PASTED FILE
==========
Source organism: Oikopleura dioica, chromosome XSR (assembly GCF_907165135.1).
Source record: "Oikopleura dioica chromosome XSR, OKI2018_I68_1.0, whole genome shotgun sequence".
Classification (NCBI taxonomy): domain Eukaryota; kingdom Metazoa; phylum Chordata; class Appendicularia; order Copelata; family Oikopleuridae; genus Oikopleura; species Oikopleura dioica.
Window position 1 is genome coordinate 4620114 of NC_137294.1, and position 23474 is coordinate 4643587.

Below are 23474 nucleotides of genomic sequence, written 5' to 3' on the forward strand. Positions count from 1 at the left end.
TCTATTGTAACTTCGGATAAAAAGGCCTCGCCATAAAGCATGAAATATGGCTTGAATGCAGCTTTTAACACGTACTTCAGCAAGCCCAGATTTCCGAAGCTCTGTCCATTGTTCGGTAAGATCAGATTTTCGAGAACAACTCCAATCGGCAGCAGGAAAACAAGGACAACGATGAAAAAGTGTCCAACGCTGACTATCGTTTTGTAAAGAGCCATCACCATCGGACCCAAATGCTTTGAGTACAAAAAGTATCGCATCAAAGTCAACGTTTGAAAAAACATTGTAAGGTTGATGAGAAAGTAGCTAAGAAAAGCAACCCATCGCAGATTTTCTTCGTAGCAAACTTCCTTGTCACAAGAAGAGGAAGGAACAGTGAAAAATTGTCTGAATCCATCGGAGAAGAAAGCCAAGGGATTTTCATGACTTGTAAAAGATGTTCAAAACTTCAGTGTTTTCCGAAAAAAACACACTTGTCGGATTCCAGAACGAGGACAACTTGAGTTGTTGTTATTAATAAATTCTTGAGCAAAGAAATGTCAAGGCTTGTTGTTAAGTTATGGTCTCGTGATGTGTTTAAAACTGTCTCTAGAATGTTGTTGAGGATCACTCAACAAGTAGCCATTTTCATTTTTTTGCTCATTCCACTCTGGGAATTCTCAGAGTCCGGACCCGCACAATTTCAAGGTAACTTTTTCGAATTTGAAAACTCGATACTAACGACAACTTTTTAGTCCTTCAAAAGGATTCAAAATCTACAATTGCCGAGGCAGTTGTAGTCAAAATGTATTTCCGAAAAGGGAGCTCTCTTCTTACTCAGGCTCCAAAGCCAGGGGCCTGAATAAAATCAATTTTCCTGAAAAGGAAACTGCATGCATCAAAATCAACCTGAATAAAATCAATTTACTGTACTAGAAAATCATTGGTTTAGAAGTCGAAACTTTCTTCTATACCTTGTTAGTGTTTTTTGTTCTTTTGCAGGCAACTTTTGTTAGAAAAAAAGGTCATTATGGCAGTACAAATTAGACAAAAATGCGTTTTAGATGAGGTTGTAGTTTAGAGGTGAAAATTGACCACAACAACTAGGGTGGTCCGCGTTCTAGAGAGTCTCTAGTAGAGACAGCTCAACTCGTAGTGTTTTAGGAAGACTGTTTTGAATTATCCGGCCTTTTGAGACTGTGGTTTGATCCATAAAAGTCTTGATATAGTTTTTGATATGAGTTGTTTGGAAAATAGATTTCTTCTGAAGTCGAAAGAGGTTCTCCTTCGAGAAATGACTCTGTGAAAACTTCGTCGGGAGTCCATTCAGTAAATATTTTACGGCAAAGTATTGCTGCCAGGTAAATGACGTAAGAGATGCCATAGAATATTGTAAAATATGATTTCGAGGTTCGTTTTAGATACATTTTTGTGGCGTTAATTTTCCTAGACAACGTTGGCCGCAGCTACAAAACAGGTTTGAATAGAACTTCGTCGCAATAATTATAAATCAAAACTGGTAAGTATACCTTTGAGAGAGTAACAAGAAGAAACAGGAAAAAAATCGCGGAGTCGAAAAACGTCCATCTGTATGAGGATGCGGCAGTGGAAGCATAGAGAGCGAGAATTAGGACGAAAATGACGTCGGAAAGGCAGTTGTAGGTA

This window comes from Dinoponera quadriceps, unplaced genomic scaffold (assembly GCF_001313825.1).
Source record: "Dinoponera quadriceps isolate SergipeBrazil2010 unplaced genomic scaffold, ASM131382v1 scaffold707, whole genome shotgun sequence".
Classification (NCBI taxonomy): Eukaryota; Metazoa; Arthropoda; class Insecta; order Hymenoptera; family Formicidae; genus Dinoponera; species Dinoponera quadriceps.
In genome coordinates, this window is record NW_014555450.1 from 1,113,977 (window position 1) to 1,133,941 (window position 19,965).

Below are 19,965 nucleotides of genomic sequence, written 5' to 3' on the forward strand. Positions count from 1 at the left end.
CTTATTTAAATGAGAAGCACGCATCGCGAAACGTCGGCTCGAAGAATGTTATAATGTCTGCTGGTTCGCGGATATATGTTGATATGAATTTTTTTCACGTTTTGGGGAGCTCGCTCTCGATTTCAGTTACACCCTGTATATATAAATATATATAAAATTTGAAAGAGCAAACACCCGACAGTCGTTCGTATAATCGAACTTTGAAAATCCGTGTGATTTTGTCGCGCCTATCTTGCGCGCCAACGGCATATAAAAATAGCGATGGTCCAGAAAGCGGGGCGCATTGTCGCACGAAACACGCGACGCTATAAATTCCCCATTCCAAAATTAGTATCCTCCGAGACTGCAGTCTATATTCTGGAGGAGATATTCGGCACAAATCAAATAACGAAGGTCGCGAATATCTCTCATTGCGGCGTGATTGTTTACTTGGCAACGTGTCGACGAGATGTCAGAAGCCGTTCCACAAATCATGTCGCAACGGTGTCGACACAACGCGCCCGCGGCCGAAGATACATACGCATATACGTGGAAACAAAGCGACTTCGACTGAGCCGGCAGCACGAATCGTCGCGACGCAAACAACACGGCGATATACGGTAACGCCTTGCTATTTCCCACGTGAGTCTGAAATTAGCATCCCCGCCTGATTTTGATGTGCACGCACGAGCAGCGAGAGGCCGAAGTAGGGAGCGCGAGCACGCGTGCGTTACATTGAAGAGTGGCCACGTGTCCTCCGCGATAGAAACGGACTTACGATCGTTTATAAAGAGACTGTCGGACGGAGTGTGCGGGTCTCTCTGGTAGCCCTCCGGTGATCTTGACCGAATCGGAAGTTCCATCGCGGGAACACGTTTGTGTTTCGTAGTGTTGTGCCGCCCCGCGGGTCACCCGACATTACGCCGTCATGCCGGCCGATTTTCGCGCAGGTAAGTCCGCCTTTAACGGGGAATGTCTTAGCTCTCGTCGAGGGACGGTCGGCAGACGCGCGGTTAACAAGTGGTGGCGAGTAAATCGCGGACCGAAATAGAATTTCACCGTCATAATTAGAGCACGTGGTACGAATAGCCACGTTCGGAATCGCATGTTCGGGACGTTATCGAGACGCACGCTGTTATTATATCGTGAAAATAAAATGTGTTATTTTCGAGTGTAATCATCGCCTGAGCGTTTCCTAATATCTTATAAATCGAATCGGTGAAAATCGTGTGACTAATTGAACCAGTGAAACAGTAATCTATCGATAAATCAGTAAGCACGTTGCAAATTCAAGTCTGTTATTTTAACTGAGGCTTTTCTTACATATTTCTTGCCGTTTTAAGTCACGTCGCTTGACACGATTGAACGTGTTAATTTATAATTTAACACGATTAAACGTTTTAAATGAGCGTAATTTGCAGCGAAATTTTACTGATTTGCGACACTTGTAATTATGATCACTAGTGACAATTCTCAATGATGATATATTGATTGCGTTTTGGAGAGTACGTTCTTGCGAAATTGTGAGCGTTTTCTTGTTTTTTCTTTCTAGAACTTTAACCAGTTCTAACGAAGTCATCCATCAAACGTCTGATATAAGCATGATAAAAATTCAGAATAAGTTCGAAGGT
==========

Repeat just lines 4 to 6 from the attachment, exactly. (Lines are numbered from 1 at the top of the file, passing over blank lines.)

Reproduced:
Window position 1 is genome coordinate 4620114 of NC_137294.1, and position 23474 is coordinate 4643587.

Below are 23474 nucleotides of genomic sequence, written 5' to 3' on the forward strand. Positions count from 1 at the left end.
TCTATTGTAACTTCGGATAAAAAGGCCTCGCCATAAAGCATGAAATATGGCTTGAATGCAGCTTTTAACACGTACTTCAGCAAGCCCAGATTTCCGAAGCTCTGTCCATTGTTCGGTAAGATCAGATTTTCGAGAACAACTCCAATCGGCAGCAGGAAAACAAGGACAACGATGAAAAAGTGTCCAACGCTGACTATCGTTTTGTAAAGAGCCATCACCATCGGACCCAAATGCTTTGAGTACAAAAAGTATCGCATCAAAGTCAACGTTTGAAAAAACATTGTAAGGTTGATGAGAAAGTAGCTAAGAAAAGCAACCCATCGCAGATTTTCTTCGTAGCAAACTTCCTTGTCACAAGAAGAGGAAGGAACAGTGAAAAATTGTCTGAATCCATCGGAGAAGAAAGCCAAGGGATTTTCATGACTTGTAAAAGATGTTCAAAACTTCAGTGTTTTCCGAAAAAAACACACTTGTCGGATTCCAGAACGAGGACAACTTGAGTTGTTGTTATTAATAAATTCTTGAGCAAAGAAATGTCAAGGCTTGTTGTTAAGTTATGGTCTCGTGATGTGTTTAAAACTGTCTCTAGAATGTTGTTGAGGATCACTCAACAAGTAGCCATTTTCATTTTTTTGCTCATTCCACTCTGGGAATTCTCAGAGTCCGGACCCGCACAATTTCAAGGTAACTTTTTCGAATTTGAAAACTCGATACTAACGACAACTTTTTAGTCCTTCAAAAGGATTCAAAATCTACAATTGCCGAGGCAGTTGTAGTCAAAATGTATTTCCGAAAAGGGAGCTCTCTTCTTACTCAGGCTCCAAAGCCAGGGGCCTGAATAAAATCAATTTTCCTGAAAAGGAAACTGCATGCATCAAAATCAACCTGAATAAAATCAATTTACTGTACTAGAAAATCATTGGTTTAGAAGTCGAAACTTTCTTCTATACCTTGTTAGTGTTTTTTGTTCTTTTGCAGGCAACTTTTGTTAGAAAAAAAGGTCATTATGGCAGTACAAATTAGACAAAAATGCGTTTTAGATGAGGTTGTAGTTTAGAGGTGAAAATTGACCACAACAACTAGGGTGGTCCGCGTTCTAGAGAGTCTCTAGTAGAGACAGCTCAACTCGTAGTGTTTTAGGAAGACTGTTTTGAATTATCCGGCCTTTTGAGACTGTGGTTTGATCCATAAAAGTCTTGATATAGTTTTTGATATGAGTTGTTTGGAAAATAGATTTCTTCTGAAGTCGAAAGAGGTTCTCCTTCGAGAAATGACTCTGTGAAAACTTCGTCGGGAGTCCATTCAGTAAATATTTTACGGCAAAGTATTGCTGCCAGGTAAATGACGTAAGAGATGCCATAGAATATTGTAAAATATGATTTCGAGGTTCGTTTTAGATACATTTTTGTGGCGTTAATTTTCCTAGACAACGTTGGCCGCAGCTACAAAACAGGTTTGAATAGAACTTCGTCGCAATAATTATAAATCAAAACTGGTAAGTATACCTTTGAGAGAGTAACAAGAAGAAACAGGAAAAAAATCGCGGAGTCGAAAAACGTCCATCTGTATGAGGATGCGGCAGTGGAAGCATAGAGAGCGAGAATTAGGACGAAAATGACGTCGGAAAGGCAGTTGTAGGTA